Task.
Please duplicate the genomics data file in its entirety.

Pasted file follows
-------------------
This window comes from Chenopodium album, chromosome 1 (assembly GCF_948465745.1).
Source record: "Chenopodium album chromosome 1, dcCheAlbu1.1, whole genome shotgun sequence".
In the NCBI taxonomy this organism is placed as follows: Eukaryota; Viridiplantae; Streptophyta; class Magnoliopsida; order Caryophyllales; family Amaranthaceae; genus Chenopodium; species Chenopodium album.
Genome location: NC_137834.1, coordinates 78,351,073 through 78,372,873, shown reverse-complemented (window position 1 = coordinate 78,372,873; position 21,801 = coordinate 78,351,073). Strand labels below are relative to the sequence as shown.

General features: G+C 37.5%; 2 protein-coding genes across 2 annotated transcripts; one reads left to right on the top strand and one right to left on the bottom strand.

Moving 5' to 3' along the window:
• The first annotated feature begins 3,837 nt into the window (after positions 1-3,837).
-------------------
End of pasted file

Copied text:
This window comes from Chenopodium album, chromosome 1 (assembly GCF_948465745.1).
Source record: "Chenopodium album chromosome 1, dcCheAlbu1.1, whole genome shotgun sequence".
In the NCBI taxonomy this organism is placed as follows: Eukaryota; Viridiplantae; Streptophyta; class Magnoliopsida; order Caryophyllales; family Amaranthaceae; genus Chenopodium; species Chenopodium album.
Genome location: NC_137834.1, coordinates 78,351,073 through 78,372,873, shown reverse-complemented (window position 1 = coordinate 78,372,873; position 21,801 = coordinate 78,351,073). Strand labels below are relative to the sequence as shown.

General features: G+C 37.5%; 2 protein-coding genes across 2 annotated transcripts; one reads left to right on the top strand and one right to left on the bottom strand.

Moving 5' to 3' along the window:
• The first annotated feature begins 3,837 nt into the window (after positions 1-3,837).